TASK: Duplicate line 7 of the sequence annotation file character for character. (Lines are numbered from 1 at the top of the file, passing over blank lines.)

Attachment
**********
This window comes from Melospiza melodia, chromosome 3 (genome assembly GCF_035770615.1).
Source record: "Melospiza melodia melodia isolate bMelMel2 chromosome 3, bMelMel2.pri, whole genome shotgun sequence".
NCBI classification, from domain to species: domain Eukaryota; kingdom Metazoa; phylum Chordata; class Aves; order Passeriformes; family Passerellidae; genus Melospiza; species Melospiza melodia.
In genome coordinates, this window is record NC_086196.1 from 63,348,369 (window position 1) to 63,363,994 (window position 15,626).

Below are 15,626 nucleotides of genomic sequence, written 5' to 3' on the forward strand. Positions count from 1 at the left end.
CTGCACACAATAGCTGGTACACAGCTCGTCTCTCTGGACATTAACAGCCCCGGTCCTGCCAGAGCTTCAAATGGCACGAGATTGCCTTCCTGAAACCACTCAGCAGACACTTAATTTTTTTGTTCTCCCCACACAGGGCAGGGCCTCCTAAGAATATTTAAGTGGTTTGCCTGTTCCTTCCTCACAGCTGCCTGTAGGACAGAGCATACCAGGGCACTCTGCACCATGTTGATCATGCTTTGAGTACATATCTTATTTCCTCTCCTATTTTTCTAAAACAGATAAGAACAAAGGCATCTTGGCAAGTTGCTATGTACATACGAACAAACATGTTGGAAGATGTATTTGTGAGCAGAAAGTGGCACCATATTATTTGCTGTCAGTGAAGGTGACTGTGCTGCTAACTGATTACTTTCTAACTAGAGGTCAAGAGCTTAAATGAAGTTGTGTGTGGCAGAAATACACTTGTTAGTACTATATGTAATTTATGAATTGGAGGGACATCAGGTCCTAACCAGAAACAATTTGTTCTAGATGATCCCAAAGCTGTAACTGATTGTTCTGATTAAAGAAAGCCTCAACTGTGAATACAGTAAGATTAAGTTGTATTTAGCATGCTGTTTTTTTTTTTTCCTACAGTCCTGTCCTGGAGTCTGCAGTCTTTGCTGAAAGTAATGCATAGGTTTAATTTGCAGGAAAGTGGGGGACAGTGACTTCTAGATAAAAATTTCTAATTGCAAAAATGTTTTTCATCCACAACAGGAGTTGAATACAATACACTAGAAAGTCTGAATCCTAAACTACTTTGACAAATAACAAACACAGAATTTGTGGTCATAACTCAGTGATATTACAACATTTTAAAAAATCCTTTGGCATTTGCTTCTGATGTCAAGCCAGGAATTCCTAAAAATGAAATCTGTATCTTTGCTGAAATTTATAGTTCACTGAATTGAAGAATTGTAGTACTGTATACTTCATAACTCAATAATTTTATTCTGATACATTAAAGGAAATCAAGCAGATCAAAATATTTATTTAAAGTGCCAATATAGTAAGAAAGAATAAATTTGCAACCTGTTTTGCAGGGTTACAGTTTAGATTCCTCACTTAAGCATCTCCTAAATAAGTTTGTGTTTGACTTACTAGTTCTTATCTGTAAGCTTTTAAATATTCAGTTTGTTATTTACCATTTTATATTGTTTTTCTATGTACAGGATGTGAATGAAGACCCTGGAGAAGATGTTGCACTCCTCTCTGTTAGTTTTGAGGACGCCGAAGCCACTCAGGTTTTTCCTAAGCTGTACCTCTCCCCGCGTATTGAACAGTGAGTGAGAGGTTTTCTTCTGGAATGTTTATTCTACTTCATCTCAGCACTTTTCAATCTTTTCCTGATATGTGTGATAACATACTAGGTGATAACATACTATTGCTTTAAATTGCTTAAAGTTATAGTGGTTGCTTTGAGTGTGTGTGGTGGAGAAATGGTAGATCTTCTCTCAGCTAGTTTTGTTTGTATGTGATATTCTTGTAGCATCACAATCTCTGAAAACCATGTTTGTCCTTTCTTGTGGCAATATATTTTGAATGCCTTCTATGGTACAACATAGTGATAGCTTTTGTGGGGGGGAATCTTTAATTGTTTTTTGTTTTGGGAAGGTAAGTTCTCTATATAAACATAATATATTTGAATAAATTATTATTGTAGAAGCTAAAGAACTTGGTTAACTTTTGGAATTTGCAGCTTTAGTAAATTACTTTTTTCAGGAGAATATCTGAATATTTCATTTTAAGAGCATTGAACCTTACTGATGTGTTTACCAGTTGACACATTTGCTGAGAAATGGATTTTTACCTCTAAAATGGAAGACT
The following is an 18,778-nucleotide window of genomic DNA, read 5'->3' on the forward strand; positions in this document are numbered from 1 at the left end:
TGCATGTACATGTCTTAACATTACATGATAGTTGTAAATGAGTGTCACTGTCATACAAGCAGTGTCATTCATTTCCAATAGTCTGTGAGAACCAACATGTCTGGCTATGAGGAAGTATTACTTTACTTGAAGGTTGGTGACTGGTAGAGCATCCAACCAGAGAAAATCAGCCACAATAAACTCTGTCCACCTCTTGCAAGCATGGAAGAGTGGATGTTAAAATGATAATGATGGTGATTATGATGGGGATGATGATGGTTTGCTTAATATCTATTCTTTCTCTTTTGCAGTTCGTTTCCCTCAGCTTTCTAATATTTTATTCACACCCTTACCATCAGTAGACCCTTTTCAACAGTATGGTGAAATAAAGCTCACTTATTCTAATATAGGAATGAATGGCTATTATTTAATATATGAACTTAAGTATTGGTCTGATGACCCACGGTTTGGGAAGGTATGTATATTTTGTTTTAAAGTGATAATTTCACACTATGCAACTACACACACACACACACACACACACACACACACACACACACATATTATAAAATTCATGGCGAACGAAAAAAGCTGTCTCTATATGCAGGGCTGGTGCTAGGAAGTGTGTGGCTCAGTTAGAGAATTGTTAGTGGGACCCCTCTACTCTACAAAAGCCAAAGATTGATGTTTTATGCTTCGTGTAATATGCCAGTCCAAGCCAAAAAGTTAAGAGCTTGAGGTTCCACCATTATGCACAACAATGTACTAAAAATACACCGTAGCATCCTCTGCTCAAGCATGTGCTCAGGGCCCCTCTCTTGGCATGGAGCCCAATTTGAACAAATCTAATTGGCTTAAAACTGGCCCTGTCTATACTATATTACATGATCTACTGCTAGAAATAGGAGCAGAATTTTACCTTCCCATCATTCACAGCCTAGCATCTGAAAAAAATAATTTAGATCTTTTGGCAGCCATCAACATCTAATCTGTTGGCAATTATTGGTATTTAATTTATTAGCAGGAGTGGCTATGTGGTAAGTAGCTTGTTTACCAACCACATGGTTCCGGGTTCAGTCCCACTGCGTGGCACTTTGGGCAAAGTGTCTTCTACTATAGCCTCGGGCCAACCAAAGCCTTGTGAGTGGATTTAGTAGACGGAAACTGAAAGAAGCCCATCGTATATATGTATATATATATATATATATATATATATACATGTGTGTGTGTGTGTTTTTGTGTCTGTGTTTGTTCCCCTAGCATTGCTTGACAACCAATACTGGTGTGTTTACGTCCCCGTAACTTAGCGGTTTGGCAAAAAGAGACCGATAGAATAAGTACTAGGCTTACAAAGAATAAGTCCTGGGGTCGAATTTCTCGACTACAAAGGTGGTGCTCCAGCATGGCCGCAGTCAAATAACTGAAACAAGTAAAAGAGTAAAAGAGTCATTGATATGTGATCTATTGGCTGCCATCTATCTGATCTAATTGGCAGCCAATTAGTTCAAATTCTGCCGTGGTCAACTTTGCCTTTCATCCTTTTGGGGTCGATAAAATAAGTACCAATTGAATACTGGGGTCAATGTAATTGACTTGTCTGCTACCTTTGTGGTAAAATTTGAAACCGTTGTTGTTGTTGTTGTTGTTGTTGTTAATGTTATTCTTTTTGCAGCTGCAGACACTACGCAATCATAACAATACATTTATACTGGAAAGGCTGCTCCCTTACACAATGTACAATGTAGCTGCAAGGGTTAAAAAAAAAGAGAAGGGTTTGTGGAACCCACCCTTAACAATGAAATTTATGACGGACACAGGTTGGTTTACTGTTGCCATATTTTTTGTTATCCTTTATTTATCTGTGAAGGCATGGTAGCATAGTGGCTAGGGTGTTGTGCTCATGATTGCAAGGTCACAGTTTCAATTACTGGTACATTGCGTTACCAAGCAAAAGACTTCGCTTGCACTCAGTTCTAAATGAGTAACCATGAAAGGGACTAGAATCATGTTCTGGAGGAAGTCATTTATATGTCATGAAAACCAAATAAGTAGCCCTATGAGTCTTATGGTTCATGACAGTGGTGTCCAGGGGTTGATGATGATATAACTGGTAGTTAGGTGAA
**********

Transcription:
The following is an 18,778-nucleotide window of genomic DNA, read 5'->3' on the forward strand; positions in this document are numbered from 1 at the left end: